He finished second in the voting for AL Manager of the Year, behind Joe Maddon. Gardy probably deserved to be second place just about as much as Maddon deserved to be first; ie, completely. I can’t think of any problems with it. Except … Maddon got 27 of 28 first place votes, and Gardy got 1. What’s the big deal, you say?
There has never been a unanimous winner for Manager of the Year. (ESPN)Oh. Oh boy. Is it possible that the newly minted Ray Nation will inexplicably get angry about this? Yes they can. The single vote came from a sportswriter in Cleveland, who was then accosted by TampaBay.com, and essentially reneged his vote:
“The voting is done in the final week of the season, so I did not have the playoffs to consider,” Pluto said. “If they did the voting after, certainly Joe would have got it.”I think that’s exactly why they do the voting before the playoffs — because it’s Manager of the Year, not Manager of October. But I have no gripes. He can say he’d like to take his vote back all he wants to. It seems that’s a rare opinion though, as Pluto is suffering plenty of hate mail.
Pluto said he’s trying to respond to every email he’s received, which have included a one-word, “Idiot,” and even some from fans in Cleveland who love his work but were wowed by his voteSeriously? This is what makes you embarrassed to be from Cleveland?
“One guy wrote, ‘I usually like your stuff, but what were you thinking? You’re making me embarrassed to be from Cleveland.”
Oh, and in other Gardy-related news, he finally got his extension. Good for him. As expected, it’s a two year deal, and also as expected, it wasn’t officially announced until all his coaches also got a two year contract extension. That’s right folks. Ullger is now signed through 2010. Vavra will still be our hitting coach and Castellano is still the strength and conditioning coach — so don’t expect any more power.
I appreciate the loyalty shown here by Gardy and the Twins organization. But at what point is it clear that Ullger, Vavra, and Castellano aren’t getting it done? We have performance metrics for the players, and even the manager (he has a 622-512 record), but we get nothing for these coaches and trainers, who have a huge impact on the abilities of the players to perform and the manager to win.
I demand satisfaction!
Also, congratulations Gardy.4 comments
In a bit of unexpected and horrible news this week, Pat Neshek had his first setback in his rehab from an elbow injury — and as a result will have Tommy John surgery and miss the 2009 season. I’d been banking pretty heavily on his return, and without him the bullpen problems of 2008 will almost certainly bleed into 2009 and keep the team’s chances of winning pretty weak.
Many expect this news to force the organization to redouble their efforts to acquire bullpen via trade or free agency; I’m not confident they’ll do that though. The Twins are really high on their homegrown pitching talent, and as a result we might see a whole lot of AAA players shuffling through the bullpen to see who sticks. Hopefully we figure it out by June or July so we can start to make up the ground we’ll surely sacrifice to the Indians, Tigers and White Sox by letting Boof and Guerrier repeatedly blow games for the first few months before handing more duties to Korecky, Breslow, Humber, Mulvey, Delaney, Duensing, et cetera, in the hopes that a few of them prove as effective as Mijares has.
In another bit of less-than-encouraging news, a dream of FireGardy has been dashed. Around here we’ve been secretly hoping that the Mariners try to steal Ullger away from us to be their new manager; after all, they’re just about incompetent enough to do something like that. Alas, it appears that it’s not to be. From Baseball Prospectus:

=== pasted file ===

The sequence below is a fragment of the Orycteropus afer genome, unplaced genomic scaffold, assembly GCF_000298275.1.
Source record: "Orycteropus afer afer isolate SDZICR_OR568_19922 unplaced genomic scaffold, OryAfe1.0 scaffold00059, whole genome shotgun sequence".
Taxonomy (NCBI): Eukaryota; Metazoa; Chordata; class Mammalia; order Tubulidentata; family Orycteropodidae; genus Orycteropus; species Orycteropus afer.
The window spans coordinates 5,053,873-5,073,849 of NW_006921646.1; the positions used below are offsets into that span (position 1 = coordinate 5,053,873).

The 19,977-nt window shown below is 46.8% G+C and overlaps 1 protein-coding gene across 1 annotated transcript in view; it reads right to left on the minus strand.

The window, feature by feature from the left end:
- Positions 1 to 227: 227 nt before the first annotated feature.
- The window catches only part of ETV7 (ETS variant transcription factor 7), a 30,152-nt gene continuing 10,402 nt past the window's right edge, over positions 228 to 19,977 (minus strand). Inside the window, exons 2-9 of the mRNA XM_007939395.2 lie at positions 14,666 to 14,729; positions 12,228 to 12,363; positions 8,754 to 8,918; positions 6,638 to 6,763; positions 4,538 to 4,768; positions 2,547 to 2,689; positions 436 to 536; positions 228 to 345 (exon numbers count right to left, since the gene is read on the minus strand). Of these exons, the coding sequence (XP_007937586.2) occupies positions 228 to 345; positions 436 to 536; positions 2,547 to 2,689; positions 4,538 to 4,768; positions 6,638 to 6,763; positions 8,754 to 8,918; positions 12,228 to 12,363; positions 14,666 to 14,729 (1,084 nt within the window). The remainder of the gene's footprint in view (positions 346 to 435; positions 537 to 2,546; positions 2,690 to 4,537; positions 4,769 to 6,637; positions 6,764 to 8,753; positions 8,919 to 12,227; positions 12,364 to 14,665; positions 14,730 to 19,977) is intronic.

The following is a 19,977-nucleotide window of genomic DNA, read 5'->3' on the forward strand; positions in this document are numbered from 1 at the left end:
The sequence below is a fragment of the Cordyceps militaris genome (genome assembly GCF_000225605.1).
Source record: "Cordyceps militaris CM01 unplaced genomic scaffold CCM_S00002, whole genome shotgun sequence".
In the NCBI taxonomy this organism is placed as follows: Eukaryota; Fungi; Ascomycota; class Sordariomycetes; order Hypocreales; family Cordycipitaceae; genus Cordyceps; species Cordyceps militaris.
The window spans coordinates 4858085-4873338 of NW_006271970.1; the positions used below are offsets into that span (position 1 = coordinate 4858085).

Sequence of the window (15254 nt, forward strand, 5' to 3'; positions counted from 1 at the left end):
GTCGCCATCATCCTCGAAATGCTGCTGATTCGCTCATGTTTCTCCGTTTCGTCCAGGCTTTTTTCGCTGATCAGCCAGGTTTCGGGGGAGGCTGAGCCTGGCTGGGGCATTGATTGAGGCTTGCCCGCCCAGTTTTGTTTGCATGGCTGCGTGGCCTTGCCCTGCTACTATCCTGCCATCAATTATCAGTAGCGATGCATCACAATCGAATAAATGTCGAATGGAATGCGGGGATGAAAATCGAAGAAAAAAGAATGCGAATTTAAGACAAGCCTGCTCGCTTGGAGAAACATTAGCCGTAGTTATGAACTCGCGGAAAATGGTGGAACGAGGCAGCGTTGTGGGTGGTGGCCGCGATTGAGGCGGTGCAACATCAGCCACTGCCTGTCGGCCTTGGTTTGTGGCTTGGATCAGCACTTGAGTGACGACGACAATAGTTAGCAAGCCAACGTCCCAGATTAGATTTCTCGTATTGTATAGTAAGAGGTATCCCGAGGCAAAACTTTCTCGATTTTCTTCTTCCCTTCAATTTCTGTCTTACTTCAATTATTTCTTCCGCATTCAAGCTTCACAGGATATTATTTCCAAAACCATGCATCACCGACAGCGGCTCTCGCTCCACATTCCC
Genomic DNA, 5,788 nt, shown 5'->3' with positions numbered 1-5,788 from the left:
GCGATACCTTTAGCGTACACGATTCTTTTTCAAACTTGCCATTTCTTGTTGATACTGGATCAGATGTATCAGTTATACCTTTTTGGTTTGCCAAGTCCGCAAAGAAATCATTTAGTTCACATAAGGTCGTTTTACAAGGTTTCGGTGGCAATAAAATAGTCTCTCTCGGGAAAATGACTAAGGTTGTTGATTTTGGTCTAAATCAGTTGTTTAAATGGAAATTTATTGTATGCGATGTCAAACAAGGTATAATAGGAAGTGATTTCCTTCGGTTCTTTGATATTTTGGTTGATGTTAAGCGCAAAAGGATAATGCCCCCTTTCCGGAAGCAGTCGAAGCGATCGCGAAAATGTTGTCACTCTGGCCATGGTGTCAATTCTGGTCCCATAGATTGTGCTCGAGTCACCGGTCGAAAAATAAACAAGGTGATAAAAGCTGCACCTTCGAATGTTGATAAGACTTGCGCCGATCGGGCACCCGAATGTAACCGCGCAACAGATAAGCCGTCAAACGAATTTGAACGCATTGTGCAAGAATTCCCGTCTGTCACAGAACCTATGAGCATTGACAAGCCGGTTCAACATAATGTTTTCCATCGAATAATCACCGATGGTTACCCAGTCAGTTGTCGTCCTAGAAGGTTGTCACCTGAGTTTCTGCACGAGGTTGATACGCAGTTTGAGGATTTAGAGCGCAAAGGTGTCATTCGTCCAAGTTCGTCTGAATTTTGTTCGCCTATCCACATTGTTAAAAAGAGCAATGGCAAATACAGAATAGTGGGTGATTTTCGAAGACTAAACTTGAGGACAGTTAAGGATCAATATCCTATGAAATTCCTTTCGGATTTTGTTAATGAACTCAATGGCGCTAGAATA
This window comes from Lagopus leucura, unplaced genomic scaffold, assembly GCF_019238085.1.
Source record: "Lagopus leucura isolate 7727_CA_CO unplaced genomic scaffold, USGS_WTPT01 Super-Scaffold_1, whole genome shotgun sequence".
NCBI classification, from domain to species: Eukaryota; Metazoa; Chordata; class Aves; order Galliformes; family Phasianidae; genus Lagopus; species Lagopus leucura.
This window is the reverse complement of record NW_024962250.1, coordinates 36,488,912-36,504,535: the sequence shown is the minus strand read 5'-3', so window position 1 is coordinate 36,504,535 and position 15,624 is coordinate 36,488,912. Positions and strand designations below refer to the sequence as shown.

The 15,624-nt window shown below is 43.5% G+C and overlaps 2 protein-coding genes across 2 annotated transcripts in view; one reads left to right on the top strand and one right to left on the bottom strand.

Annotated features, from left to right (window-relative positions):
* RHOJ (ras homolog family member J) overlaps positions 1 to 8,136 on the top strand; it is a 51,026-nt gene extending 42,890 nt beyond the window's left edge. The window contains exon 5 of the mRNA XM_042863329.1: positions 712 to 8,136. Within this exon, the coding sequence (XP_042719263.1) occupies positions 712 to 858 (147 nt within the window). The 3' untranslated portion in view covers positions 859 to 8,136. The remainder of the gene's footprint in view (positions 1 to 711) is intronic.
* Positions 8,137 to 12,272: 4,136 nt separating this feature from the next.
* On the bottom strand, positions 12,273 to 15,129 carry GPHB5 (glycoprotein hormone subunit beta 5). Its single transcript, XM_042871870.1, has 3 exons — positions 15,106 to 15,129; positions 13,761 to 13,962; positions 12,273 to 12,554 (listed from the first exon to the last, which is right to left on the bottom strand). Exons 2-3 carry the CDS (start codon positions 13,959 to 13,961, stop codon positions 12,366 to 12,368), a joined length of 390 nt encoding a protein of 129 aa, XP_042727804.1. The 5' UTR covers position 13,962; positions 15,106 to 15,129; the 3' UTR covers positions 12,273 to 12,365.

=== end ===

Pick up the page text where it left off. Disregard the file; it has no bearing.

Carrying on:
A sure sign that the Mariners are likely to begin a youth movement under new general manager Jack Zduriencik is that none of the seven managerial candidates he will interview have ever managed in the major leagues: Red Sox bench coach Brad Mills, Red Sox third-base coach DeMarlo Hale, Diamondbacks third-base coach Chip Hale, White Sox bench coach Joey Cora, Cardinals third-base coach Jose Oquendo, Athletics bench coach Dan Wakamatsu, and Randy Ready, the manager of the Padres‘ Triple-A Las Vegas farm club.It was encouraging that they were looking for someone who hadn’t been a major league manager before, but even they aren’t foolish enough to court Ullger’s services, apparently. No comments
The hot stove season is heating up with Jake Peavy rumors running rampant around the NL, and speculation of what big names the Yankees and Red Sox will acquire this offseason. Did anyone really think the Dodgers would part with Russell Martin? Is that just another example of Red Sox fans assuming they can have any good young players they want?
As far as the Twins go, things have been relatively quiet compared to last year. Garrett Atkins name has come up often, but I’m not really sold on that. Gleeman wrote a piece today on why it wouldn’t be in the Twins best interest to acquire this slugger. The three main points I got out of it were a) he has decline every year since 2006, b)his home-road splits are quite drastic, and c) his defense is sub-par. All viable reasons, but Twins “fans” are clamoring for him because he is a big name and hits a fair amount of homers. All terrible reasons to want someone, especially since the price will be high.
Another name that keeps popping up is JJ Hardy. I like the idea of getting Hardy, but again I think the price will be too high. It will take at least one of our 2008 starting pitchers, plus 1-2 decent prospects. Casey Blake is a viable option to play third base for a few years. However, I do not think he is much of an upgrade of a Buscher-Harris platoon, and he will be drastically overpaid for some reason. He is 35 and has been released by the Twins twice. Outisde of Hardy I’m not sure who is available on the SS market. I’ve always been a fan of moving Casilla to short, but I doubt Gardy will do that. Another option for the left side of the infield is moving Cuddyer back to third. I don’t mind this move. Its risky, and Cuddyer will have to be 100% willing to do it. Any hesitation and you don’t do it. My biggest fear is that Gardy won’t just plant him at third and leave him there. If one of the outfielders needs a day off I can really see Gardy throwing cuddyer out there as a fill-in, this would be a terrible idea.